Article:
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Is there any truth to the fact that a rifle barrel will have a "break in" period. If so, what are the procedures and does the caliber, material and manufacturing type make a difference?
 

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Never tried this but here's what I recall about Fire Polishing:
1)For the first 10 rounds, clean barrel after every round fired.
2)After 10 rounds, clean barrel after every 2nd round fired.
3)After 20 rounds, clean every 3ed round.
4)After 30 rounds, clean every 4th round.
Etc, etc, until you have fired 50 rounds.

Or.....to save your shoulder from a lot of punishment, there's also something called J-B Compound used in conjunction with Kroil will clean and polish the bore. Available through Brownell's.

Good Luck with that new gun/barrel.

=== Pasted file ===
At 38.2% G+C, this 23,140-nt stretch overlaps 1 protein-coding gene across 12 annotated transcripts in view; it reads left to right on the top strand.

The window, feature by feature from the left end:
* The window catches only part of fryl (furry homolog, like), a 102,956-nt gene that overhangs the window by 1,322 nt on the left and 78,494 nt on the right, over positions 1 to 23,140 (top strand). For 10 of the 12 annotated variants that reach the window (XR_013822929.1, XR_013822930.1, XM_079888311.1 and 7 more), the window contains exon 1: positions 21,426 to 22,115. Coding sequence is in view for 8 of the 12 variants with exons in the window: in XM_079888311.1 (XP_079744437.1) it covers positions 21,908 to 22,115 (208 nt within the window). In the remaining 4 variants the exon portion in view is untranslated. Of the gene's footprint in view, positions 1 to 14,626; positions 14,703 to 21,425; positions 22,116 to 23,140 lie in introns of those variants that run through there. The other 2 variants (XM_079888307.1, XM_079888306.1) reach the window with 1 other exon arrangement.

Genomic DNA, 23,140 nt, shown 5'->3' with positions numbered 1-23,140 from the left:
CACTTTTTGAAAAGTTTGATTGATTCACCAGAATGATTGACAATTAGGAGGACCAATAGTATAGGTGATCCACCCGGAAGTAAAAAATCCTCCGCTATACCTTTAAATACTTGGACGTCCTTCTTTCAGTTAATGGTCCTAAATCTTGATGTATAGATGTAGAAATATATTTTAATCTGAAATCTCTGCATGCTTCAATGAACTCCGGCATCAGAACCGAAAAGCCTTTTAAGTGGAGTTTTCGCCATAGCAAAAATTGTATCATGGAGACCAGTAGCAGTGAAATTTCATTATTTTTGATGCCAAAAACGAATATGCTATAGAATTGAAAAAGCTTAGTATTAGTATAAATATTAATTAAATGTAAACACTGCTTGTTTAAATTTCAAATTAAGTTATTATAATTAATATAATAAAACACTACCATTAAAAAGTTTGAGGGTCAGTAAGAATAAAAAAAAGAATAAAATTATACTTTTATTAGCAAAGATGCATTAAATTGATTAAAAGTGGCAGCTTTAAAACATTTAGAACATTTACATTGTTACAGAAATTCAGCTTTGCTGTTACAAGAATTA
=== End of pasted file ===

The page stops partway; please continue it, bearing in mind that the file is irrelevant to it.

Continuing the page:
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A lot depends on who you talk with.. Many custom barrel makers advocate a shoot and clean break in process, many don't. I have tried this and really can't say it made a great difference. Be very careful in polishing any bore as polishing does remove some material from the bore. No matter weather you decide to do the breakin procedure or not. Please learn how to PROPERLY clean a rifle.. I would bet money more rifles are damaged by poor cleaning procedures than by shooting.. Always use a bore guide, always. If using any kind of abrasive material, not using a guide WILL damage the rifle. I prefer a stainless uncoated rod, many prefer coated rods. The coated rods aer advertised as not picking up material or embedding with dirt. Plastic or nylon will embed. If they embed they will abraid the bore and throat. Also the steel covered by the rod has to be smaller in diameter than would a solid stainless rod. The stainless is much too hard to embed and if polished will not damage a bore or throat. The larger diameter rod will minimise flexing which puts the rod in contact with the bore/throat even when using a guide. I reccomend a solid stainless rod as large as is possible for the caliber and the use of a bore guide.
 
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